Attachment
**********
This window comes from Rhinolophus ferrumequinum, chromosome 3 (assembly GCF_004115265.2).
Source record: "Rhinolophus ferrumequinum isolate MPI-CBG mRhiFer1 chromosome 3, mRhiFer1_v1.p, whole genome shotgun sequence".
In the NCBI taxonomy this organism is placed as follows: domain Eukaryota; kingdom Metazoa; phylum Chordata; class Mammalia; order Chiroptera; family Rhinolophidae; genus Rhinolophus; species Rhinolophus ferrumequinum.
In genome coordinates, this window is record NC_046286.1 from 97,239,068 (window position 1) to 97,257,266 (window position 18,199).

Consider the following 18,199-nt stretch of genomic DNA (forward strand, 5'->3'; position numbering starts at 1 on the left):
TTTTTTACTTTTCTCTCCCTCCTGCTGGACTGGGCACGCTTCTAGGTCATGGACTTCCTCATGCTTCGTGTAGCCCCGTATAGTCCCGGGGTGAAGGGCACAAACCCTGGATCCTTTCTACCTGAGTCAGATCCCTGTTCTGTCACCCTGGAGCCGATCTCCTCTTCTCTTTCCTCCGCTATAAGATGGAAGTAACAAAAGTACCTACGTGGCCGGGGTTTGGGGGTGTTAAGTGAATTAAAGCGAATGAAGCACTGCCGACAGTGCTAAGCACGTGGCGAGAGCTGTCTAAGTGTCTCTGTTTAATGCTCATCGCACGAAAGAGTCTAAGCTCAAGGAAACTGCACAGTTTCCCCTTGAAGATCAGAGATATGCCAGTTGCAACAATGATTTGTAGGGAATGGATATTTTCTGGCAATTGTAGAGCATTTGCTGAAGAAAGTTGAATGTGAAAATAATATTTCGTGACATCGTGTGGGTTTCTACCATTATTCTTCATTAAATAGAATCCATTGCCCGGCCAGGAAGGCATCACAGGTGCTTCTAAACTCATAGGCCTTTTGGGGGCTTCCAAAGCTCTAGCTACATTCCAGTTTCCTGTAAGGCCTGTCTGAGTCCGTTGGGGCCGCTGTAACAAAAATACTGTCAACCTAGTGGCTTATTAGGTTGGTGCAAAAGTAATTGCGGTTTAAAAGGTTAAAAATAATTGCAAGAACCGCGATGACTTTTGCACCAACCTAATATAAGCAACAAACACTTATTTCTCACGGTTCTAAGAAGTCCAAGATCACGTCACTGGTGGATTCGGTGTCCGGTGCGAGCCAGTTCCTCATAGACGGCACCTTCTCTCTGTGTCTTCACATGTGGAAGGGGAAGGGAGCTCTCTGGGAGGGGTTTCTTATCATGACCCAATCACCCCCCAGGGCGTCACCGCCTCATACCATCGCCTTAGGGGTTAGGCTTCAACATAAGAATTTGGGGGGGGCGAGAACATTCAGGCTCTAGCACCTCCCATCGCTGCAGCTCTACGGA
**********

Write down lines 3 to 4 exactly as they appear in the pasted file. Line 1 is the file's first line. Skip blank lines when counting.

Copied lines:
In the NCBI taxonomy this organism is placed as follows: domain Eukaryota; kingdom Metazoa; phylum Chordata; class Mammalia; order Chiroptera; family Rhinolophidae; genus Rhinolophus; species Rhinolophus ferrumequinum.
In genome coordinates, this window is record NC_046286.1 from 97,239,068 (window position 1) to 97,257,266 (window position 18,199).